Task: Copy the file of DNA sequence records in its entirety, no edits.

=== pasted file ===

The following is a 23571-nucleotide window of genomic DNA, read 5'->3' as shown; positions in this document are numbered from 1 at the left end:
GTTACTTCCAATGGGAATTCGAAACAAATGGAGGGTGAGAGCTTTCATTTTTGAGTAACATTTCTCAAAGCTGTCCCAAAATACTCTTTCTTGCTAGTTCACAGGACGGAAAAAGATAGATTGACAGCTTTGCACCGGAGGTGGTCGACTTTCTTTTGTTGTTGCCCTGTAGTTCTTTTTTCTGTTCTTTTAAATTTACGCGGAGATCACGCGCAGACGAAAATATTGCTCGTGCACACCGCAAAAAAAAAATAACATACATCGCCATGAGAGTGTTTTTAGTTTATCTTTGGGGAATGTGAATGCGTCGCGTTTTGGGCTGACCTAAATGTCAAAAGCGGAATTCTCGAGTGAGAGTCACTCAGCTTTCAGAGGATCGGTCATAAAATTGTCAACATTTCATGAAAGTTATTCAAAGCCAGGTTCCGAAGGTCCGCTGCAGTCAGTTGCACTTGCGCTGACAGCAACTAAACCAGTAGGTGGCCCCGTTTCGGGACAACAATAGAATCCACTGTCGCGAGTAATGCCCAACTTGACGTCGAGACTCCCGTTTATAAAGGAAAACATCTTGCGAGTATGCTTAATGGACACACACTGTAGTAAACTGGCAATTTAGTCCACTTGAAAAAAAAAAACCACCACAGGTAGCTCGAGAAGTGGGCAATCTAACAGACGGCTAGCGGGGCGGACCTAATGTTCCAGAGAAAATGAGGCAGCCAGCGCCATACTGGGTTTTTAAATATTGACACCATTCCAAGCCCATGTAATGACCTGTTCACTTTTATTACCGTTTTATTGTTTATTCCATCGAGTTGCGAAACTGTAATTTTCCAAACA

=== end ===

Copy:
The following is a 23571-nucleotide window of genomic DNA, read 5'->3' as shown; positions in this document are numbered from 1 at the left end:
GTTACTTCCAATGGGAATTCGAAACAAATGGAGGGTGAGAGCTTTCATTTTTGAGTAACATTTCTCAAAGCTGTCCCAAAATACTCTTTCTTGCTAGTTCACAGGACGGAAAAAGATAGATTGACAGCTTTGCACCGGAGGTGGTCGACTTTCTTTTGTTGTTGCCCTGTAGTTCTTTTTTCTGTTCTTTTAAATTTACGCGGAGATCACGCGCAGACGAAAATATTGCTCGTGCACACCGCAAAAAAAAAATAACATACATCGCCATGAGAGTGTTTTTAGTTTATCTTTGGGGAATGTGAATGCGTCGCGTTTTGGGCTGACCTAAATGTCAAAAGCGGAATTCTCGAGTGAGAGTCACTCAGCTTTCAGAGGATCGGTCATAAAATTGTCAACATTTCATGAAAGTTATTCAAAGCCAGGTTCCGAAGGTCCGCTGCAGTCAGTTGCACTTGCGCTGACAGCAACTAAACCAGTAGGTGGCCCCGTTTCGGGACAACAATAGAATCCACTGTCGCGAGTAATGCCCAACTTGACGTCGAGACTCCCGTTTATAAAGGAAAACATCTTGCGAGTATGCTTAATGGACACACACTGTAGTAAACTGGCAATTTAGTCCACTTGAAAAAAAAAAACCACCACAGGTAGCTCGAGAAGTGGGCAATCTAACAGACGGCTAGCGGGGCGGACCTAATGTTCCAGAGAAAATGAGGCAGCCAGCGCCATACTGGGTTTTTAAATATTGACACCATTCCAAGCCCATGTAATGACCTGTTCACTTTTATTACCGTTTTATTGTTTATTCCATCGAGTTGCGAAACTGTAATTTTCCAAACA